“What do Afghanistan, Iraq, Yemen, Congo, and Somalia have in common? They are all teenage countries. They all have a median age of 19 or under. Afghanistan is one of the youngest countries in the world: its median age is 16. This makes it harder for tribal elders to exercise authority over the youthful Taliban.”

This is a topic we have covered quite frequently.  See “The Iran Protests and Demographics” and “The Arab Spring and Demographics” as examples.

Willetts continues,

These young countries in particular have massive surges of teenage males. These young men will need food and worthwhile jobs—a challenge in of itself. And how will they secure a position in society? One theory is that they will fight for it—either within their countries or by being sent abroad to fight—Europe’s solution to its similar demographic challenge in the nineteenth centuries.

China’s population growth meant that it was at its most youthful at the time of the Cultural Revolution. For Iran it was the time of the fall of the Shah. The median age of Russia in 1917 was 15. France was going through this sort of demographic turbulence at the time of the 1789 Revolution. Riding such a demographic surge of young people is the greatest single challenge to any social and political system—most do not survive it.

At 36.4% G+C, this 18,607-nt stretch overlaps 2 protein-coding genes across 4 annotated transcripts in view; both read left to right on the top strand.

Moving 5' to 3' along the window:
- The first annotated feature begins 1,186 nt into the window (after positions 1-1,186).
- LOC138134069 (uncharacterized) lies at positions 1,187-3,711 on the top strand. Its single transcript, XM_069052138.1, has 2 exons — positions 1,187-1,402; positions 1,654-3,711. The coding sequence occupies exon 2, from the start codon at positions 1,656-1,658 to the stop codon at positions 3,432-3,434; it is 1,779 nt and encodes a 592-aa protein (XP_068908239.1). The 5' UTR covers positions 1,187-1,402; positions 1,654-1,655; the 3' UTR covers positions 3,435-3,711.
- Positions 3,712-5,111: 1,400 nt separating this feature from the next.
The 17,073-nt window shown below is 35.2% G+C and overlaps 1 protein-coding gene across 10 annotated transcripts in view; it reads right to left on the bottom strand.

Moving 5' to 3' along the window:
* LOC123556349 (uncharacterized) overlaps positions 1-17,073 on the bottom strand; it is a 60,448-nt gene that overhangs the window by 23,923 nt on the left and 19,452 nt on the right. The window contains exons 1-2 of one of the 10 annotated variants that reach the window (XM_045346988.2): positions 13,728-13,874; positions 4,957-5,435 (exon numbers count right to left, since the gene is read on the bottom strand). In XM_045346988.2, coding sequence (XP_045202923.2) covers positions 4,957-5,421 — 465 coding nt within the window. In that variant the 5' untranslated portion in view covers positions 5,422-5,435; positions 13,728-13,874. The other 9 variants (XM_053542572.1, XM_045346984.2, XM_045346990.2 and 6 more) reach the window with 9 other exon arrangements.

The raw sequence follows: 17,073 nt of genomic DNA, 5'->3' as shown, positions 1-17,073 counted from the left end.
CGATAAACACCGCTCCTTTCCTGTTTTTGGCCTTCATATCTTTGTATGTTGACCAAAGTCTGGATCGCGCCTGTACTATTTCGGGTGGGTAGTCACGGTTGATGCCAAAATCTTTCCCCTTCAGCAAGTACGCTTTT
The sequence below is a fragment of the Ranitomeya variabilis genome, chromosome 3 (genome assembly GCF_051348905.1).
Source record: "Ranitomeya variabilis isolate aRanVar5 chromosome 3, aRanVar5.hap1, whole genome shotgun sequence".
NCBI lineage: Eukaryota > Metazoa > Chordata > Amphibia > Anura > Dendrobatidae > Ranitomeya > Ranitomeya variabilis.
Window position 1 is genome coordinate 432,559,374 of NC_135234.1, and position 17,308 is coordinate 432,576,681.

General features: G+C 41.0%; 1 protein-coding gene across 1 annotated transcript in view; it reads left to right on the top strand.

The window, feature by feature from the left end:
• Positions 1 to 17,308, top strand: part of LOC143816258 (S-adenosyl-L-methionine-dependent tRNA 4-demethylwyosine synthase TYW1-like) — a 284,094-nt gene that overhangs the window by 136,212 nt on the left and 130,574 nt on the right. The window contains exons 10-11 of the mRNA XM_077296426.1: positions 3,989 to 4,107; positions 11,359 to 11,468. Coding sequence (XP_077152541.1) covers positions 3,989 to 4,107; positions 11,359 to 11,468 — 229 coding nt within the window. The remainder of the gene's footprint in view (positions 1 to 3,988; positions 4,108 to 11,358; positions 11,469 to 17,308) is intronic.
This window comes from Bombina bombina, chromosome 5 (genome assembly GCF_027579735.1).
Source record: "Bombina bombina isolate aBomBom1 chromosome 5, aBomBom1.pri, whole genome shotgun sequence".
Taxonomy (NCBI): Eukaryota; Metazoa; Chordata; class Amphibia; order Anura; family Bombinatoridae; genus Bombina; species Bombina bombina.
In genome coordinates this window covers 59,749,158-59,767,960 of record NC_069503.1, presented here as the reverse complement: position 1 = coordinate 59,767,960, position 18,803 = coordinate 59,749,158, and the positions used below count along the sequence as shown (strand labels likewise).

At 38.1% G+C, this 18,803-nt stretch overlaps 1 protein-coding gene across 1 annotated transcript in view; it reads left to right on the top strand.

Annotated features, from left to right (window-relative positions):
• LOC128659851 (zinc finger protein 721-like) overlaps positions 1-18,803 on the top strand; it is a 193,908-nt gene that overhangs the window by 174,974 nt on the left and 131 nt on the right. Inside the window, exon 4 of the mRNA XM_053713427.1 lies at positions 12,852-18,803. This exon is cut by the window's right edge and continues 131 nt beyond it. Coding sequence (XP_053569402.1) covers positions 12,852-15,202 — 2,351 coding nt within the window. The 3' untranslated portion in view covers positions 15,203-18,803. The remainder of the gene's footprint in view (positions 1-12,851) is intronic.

Bottom line: Expect the Middle East, North Africa, and South/Central Asia to be geopolitical tinderboxes for some time to come.

On Anglo-American Exceptionalism

Willetts makes an interesting comment that the relatively small and mobile families of the English-speaking world are not a new phenomenon but rather an old Anglo-Saxon tradition made possible by the existence of a powerful (though limited) state with a strong central authority and an ingrained tradition of honoring the rule of law.

In Medieval England, the Crown and its system of royal courts were powerful relative to local aristocratic lords. This limited the local barons’ ability to abuse the subjects in their territories and made the clannish system of large families unnecessary. When your rights are protected under the law, you don’t need a large extended family for protection. (Interestingly, this was not the case in Scotland, where a tribal clan system of extended families existed in the Highlands until 1745—when a band of highlanders led by Bonnie Prince Charlie marched on London and came a hair’s breadth from toppling the British government.)

Small families need civil society and markets and commercial services more because of the lack of mutual support of a large family. This is one reason why England’s financial services industry was one of the first to develop. Without a large family network to turn to for capital, you need a bank.

This is yet another explanation for the unorthodox development of Britain and then later the United States. Like most explanations, this is not a “grand unifying theory.” But it is interesting food for thought.

On the Economics of Divorce